On a stormy summer Saturday in July, I was privileged to bear witness the first ever Costilla/Amalia Community Reunion. This event, years in the making, brought together the extended community of Costilla, NM and Amalia, NM, neighboring villages in the northernmost reaches of the New Mexico mountains, for a celebration of their shared history.
The reunion was to my eyes a resounding success. Attendance was in the thousands and it was remarkable to see the strength of family and friendship across time and distance. People who had not seen each other in decades rekindled acquaintance in an instant, quickened by an overall environment of resilient intergenerational and interfamily connection.
I was present in my role as research assistant for the Manitos Project, manning a table in the corner of the photo exhibit where I spoke to people about the Project and answer questions. I also brought some of the technology we think will really help DIY community historians, as they collect stories, photos and documents out in the field.
It is my belief that if we are all going to make the effort to create a community archive, that the assets in that archive be of the best possible quality and reflect the most accurate digital representation that can be had, in other words, to digital archival standards.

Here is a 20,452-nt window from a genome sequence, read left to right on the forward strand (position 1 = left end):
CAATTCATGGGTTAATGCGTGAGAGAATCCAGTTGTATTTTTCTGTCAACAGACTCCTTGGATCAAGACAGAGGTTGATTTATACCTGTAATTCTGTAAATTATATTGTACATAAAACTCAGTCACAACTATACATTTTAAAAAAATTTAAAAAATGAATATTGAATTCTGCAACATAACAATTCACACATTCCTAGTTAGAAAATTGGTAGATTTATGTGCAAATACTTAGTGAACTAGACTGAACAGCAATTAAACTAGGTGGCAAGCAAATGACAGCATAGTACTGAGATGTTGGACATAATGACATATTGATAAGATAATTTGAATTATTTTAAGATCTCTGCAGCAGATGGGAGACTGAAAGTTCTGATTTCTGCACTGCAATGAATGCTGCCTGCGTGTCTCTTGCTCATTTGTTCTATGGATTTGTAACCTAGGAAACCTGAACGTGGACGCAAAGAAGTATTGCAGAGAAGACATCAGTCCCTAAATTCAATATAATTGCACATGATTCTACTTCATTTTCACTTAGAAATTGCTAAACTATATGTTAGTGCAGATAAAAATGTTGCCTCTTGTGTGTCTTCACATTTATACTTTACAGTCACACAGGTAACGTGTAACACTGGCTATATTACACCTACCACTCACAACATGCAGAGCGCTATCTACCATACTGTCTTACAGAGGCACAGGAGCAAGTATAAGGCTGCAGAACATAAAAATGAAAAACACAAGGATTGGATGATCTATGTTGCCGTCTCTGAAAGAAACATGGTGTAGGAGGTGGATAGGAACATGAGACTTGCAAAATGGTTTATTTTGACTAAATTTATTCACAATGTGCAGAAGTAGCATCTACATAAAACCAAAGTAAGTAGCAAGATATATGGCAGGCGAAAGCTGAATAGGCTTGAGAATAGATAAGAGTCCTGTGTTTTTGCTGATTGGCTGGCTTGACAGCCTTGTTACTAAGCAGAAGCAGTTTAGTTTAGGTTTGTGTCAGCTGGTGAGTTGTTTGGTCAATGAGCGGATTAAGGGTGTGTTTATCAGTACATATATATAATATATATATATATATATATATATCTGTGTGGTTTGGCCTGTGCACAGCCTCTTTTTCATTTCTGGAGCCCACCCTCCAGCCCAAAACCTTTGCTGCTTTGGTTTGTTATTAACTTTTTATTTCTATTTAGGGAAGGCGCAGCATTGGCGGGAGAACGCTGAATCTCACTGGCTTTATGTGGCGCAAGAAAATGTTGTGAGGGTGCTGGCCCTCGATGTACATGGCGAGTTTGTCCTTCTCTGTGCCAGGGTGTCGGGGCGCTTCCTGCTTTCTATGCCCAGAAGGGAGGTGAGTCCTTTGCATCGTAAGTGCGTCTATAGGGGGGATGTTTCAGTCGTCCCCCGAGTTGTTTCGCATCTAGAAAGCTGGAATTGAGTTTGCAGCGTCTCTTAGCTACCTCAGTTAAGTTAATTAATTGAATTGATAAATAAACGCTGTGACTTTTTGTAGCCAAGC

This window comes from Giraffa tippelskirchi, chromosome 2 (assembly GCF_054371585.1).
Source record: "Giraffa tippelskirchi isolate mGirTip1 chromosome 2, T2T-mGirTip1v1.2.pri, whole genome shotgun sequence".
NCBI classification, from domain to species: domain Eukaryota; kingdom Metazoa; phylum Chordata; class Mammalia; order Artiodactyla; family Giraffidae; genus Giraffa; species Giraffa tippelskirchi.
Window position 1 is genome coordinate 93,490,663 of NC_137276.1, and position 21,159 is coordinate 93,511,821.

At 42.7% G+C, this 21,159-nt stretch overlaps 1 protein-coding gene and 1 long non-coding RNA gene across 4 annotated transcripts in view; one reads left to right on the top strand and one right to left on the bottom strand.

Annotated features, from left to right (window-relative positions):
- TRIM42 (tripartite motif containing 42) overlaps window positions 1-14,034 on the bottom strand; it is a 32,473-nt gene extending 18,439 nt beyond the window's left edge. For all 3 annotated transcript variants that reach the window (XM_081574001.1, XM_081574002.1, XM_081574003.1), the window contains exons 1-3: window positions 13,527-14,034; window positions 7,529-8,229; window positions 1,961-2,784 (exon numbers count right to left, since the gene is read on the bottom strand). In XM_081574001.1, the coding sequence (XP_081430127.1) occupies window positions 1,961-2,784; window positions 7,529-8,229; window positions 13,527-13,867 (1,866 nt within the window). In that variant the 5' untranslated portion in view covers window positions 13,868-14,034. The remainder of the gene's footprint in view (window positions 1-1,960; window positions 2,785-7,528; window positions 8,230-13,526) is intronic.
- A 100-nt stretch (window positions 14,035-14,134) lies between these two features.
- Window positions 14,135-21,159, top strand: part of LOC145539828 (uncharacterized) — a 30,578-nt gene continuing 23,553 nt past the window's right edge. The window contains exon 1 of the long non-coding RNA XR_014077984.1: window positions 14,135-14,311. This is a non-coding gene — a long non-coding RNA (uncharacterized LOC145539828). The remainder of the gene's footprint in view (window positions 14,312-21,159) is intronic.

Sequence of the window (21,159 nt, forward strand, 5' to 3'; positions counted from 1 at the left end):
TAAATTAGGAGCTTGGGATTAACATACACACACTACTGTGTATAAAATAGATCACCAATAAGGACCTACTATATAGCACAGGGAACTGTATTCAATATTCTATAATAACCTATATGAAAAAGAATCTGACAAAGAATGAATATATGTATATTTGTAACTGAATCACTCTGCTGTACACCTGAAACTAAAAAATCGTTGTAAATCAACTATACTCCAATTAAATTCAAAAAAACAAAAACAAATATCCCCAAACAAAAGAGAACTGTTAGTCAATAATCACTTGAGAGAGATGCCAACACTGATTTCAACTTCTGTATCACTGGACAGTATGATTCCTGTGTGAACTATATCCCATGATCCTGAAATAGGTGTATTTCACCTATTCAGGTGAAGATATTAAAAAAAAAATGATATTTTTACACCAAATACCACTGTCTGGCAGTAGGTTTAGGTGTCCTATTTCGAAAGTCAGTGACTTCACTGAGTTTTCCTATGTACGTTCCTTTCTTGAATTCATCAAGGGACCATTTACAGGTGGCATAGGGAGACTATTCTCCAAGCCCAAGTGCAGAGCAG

It is also my belief that DIY community historians can meet archival standards more often than not and I hoped to advocate for that possibility and share information on how to achieve it, at the reunion.
The room I was in, housed the photo exhibit. The organizers put a lot of effort into collecting a wide range of photos from the personal collections of community members and curating them by subject. It was like seeing a part of the archive we hope to help create, made manifest. Seeing all those photos in one place was impressive.
Watching people interact with the photos, excitement at finding themselves and people they care about and places they know, their enthusiasm at sharing their discoveries and realizations with others, sometimes even picking up a photo and carrying it across the room to show someone, was infectious. I found myself learning what I could about the photos around me, as people kept asking me questions about them, accidentally becoming a repository for metadata for the duration of the event.
I heard many people wish out loud they could have copies of certain photos or that the photo exhibit lived somewhere year round. The creation of the digital community archive felt like a vital urgent need in those moments.
At the end of day, as I drove back down through the mountains, I kept thinking back to scenes from the day. The faces of people who had not seen each other in decades, the hugs, parents and grandparents sharing stories of buildings no longer standing and people no longer present, and their children nearby quietly listening… always watching and listening.